The Lean Bar Mitzvah

An amazing hand-knit tallit

An amazing hand-knit tallit

Just as serial entrepreneurs get multiple opportunities to improve their startup-building skills, Jewish parents with multiple kids get several chances to host the perfect Bar or Bat Mitzvah.

We have one child. One son. One chance to get a Bar Mitzvah right.

We also have a budget tighter than a 13-year-old’s party dress. Fortunately, working with startups has taught me some lessons about bootstrapping that helped plan this Bar Mitzvah.

  • Challenge the status quo

Every startup has its genesis in an idea that cuts across the grain of convention. Same here.

Bar Mitzvahs in our synagogue are held at a big Saturday morning service which we find bland and impersonal. But we love the smaller, more musical community service that’s held earlier, so we asked the clergy if we could have the Bar Mitzvah there. First they said no. Then they said no again. Then they said they’d think about it. Then they said yes.

  • DIY

North Shore parents often recruit top-flight caterers and designers, but we knew that wasn’t going to happen. So, like startups who design and write and build and market everything themselves, we pulled together a brunch from three or four different vendors, and created our own invites through TinyPrints.

  • Network

When your startup needs a particular talent, you don’t run to the Yellow Pages—you tap your network. When we needed a photographer, I posted a message to my temple’s networking group and received nearly a dozen recommendations in the first half hour.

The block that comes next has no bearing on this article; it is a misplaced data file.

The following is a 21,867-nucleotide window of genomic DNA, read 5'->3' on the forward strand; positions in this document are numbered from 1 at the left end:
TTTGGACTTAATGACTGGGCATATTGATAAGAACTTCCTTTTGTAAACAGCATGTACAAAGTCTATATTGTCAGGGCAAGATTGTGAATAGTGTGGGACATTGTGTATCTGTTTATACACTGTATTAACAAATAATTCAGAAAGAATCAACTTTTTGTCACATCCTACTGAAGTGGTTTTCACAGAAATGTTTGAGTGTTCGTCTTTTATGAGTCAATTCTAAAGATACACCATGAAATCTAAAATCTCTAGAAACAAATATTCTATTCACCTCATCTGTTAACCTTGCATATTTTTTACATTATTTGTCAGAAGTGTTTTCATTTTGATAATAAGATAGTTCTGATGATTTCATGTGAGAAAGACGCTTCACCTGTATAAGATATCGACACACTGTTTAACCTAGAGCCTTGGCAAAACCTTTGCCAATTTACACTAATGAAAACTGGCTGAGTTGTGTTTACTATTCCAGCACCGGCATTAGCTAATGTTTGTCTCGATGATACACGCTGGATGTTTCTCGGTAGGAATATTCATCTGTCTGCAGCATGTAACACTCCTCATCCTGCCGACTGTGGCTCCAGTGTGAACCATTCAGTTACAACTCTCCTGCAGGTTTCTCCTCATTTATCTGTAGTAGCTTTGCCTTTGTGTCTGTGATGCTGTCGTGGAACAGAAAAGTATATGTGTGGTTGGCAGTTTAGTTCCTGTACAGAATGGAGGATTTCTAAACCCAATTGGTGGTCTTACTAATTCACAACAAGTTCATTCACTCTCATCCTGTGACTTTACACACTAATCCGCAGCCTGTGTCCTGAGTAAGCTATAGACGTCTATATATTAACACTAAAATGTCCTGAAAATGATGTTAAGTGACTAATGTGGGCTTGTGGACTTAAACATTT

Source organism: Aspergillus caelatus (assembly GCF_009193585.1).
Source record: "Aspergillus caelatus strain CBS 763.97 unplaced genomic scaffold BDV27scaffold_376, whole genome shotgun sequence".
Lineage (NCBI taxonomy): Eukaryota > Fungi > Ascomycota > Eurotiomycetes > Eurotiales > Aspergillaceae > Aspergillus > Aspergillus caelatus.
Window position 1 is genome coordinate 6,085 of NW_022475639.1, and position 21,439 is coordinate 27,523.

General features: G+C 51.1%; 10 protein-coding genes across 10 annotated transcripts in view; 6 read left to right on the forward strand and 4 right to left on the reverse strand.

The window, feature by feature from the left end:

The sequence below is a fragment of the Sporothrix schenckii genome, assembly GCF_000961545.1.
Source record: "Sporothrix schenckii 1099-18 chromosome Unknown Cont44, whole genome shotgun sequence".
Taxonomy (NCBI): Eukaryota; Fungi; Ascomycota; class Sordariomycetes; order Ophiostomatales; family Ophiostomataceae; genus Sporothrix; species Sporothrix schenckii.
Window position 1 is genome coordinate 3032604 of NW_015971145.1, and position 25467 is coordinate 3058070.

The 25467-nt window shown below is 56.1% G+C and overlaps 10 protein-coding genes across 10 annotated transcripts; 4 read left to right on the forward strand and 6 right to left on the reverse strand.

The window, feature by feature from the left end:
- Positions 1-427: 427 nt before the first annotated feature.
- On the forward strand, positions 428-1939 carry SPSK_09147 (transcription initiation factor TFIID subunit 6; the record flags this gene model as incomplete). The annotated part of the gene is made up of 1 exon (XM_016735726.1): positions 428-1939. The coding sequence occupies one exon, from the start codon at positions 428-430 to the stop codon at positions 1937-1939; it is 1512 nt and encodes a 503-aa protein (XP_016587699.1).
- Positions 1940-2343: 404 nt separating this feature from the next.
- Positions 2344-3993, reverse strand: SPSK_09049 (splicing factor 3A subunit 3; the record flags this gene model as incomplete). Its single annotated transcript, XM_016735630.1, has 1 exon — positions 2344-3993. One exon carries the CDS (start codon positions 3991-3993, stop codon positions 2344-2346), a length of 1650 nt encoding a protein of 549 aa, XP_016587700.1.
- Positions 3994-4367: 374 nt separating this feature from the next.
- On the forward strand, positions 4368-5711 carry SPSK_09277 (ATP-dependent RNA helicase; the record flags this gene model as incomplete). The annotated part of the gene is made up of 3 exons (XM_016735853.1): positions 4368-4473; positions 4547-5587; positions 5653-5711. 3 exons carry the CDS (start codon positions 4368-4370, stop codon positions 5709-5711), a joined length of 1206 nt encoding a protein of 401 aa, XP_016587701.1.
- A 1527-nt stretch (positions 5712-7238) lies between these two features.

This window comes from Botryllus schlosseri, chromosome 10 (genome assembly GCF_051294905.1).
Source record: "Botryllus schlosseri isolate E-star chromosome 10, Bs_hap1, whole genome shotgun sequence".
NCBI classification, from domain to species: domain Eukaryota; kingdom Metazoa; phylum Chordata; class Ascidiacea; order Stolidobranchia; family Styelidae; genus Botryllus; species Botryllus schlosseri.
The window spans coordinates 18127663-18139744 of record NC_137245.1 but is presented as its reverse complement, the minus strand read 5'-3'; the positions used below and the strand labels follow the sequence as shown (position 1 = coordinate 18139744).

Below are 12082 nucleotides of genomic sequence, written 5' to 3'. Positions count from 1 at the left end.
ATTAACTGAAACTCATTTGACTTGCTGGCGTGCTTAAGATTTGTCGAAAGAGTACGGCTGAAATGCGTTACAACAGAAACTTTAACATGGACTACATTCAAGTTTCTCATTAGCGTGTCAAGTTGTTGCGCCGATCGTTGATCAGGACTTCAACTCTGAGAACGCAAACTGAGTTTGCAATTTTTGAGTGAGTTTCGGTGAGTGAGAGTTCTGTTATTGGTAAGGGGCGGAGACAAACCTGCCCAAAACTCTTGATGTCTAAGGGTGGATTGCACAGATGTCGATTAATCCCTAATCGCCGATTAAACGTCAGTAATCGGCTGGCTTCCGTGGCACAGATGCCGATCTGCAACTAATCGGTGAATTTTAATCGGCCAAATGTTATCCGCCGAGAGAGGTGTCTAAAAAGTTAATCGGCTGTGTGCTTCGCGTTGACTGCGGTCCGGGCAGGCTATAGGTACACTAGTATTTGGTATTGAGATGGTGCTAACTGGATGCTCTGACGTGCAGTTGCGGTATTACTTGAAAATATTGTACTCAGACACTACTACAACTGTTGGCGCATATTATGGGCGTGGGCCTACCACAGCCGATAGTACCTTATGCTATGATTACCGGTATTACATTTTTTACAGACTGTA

And we wouldn’t have even known about our unconventional Saturday night party venue—The Alley in Highwood—if I hadn’t discovered it during a networking event.

  • Create something amazing

Startups talk about the Wow Factor. While it’s not strictly necessary for a Bar Mitzvah to be dazzling, most parents like to try.

Kids customarily receive their first tallit (prayer shawl) on the big day, but my wife decided to knit a unique one for each of us. The colors and designs are pure eye candy, and she even incorporated some scarves that belonged to my late mother. Wow.

My son becomes a Bar Mitzvah January 19. No startup founder has ever been prouder.

11 thoughts on “The Lean Bar Mitzvah

  1. I’ve attended so many bar Mitzvahs that were planned primarily as a party that it’s great to see one in which the celbration was planned around the meaning of the event. It will be so much more memorable for all three of your family. Your Mom is smiling right now.

  2. I’m looking forward to being at Elliot’s “startup” as well. Sounds like you and Dawn have put together a marvelous event.

    • It is such an honor to have part of Aunt Arlene with us on this special day/weekend. I am so looking forward to seeing everyone. Love you guys xoxo

  3. Jeff I cannot wait to celebrate, and to see the amazing tallit that Dawn made with Aunt Arlene’s scarves in them!! So special.
    Sending love!

  4. Jeff,

    This is brilliant and the tallit is amazing. Mazel Tov.


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    Laurie Rosen
    Executive Career Specialist
    JVS Chicago | 5150 Golf, Skokie, Il

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    • We are so proud to be included in this most special event in your lives! We couldn’t be prouder. Thanks. We love you. Arona & Bob

  5. Beautifully written, Jeff. Mazel Tov to your entire family. Your story is just proof that networking is a mitzvah!

    • Mazel tov!
      It’s all about joy, love, and sincerity creatively arranged.
      I’m sure all will enjoy the Bar Mitzvah even more and you are teaching your son the meaning of this day.
      Enjoy proudly.

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